12. (U) Several countries, including the Philipines, Belarus,
Vietnam and Syria, called for establishment and strengthening
of a focal unit on interreligious and intercultural dialogue
within the UN Secretariat. Belarus also suggested broader
involvement of the UN Secretariat's ICT mechanism. Pakistan
called for the establishment of a common school training
diplomats and officials from nations representing different
faiths to teach greater understanding of other religions and

Dialogue as a Platform for Criticism

13. (U) Several speakers used the opportunity of the High
Level Dialogue to criticize other nations. Nicaragua
criticized powerful UN members for their "addiction to
warfare", the UN for its inability to curb the "insane
concept of preventive war in which the potential aggressor
looks into his crystal ball to decide who will be the next

USUN NEW Y 00000851 003 OF 004

target of its occupations and aggressions", and the Security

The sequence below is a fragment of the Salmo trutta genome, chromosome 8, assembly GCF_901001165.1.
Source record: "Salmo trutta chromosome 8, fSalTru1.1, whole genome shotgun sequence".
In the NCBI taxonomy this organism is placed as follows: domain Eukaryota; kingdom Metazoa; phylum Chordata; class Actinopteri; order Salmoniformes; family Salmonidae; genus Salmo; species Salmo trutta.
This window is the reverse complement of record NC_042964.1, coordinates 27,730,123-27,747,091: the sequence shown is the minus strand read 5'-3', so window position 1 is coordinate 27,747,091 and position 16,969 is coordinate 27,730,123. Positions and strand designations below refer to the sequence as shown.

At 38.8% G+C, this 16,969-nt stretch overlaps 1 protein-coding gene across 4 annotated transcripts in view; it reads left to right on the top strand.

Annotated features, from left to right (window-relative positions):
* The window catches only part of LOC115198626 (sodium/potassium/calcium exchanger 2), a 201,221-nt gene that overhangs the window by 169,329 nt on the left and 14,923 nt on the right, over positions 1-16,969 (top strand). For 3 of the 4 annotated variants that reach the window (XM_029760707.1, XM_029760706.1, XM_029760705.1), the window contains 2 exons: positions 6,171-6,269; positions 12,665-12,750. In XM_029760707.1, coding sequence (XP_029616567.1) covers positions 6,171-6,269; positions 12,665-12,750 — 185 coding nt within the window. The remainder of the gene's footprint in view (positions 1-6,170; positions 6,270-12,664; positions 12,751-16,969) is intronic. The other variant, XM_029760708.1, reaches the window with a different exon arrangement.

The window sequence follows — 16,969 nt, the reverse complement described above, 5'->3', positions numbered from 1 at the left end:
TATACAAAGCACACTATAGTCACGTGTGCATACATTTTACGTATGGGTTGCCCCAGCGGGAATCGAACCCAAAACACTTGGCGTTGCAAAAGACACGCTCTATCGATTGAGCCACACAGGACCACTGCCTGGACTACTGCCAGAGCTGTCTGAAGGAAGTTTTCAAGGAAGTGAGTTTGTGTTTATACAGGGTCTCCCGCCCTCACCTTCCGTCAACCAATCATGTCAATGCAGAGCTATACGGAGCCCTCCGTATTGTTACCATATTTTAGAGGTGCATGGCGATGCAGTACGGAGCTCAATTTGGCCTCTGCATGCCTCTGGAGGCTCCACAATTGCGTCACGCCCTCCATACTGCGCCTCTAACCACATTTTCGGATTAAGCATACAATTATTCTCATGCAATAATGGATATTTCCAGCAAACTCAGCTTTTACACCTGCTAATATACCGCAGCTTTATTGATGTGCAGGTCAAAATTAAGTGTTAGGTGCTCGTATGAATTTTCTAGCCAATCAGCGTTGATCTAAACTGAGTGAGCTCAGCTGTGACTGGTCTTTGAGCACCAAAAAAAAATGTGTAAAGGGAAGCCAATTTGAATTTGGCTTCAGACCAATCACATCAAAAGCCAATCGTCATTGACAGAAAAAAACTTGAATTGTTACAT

Council for its failure to criticize powerful nations, even
in cases of flagrant violations of the UN charter.

14. (U) Cuba accused global power elites of imposing their
culture as part of a neo-colonial policy. Its representative
stated that "today's world bears witness to genocidal wars
that the powers of the North wage in their voracious pursuit
of hegemonic dominance." Cuba alleged human rights
violations committed "in the name of the so-called "war on

15. (U) Azerbaijan used the platform to accuse Armenia of
ethnic cleansing and genocide and to call for international
cooperation for restoring the rights of Azerbaijani refugees.
Serbia criticized the government of Kosovo.

16. (U) Syria used the platform to criticize current world
trends. Its representative called the twentieth century the
most violent, despite globalization and advances in science
and communication. He pointed to colonial injustices against
Afro-Asian and Latin American cultures and the first use of
nuclear weapons. He called for an end to using religion for
expansionism and settlement and for an end to the
Israeli-Palestinian conflict. UAE also called for a solution
to the Israeli-Palestinian conflict.

Panel Discussion with Civil Society

17.(U) Along with the plenary speeches, two panels comprised
of members of civil society discussed interreligious and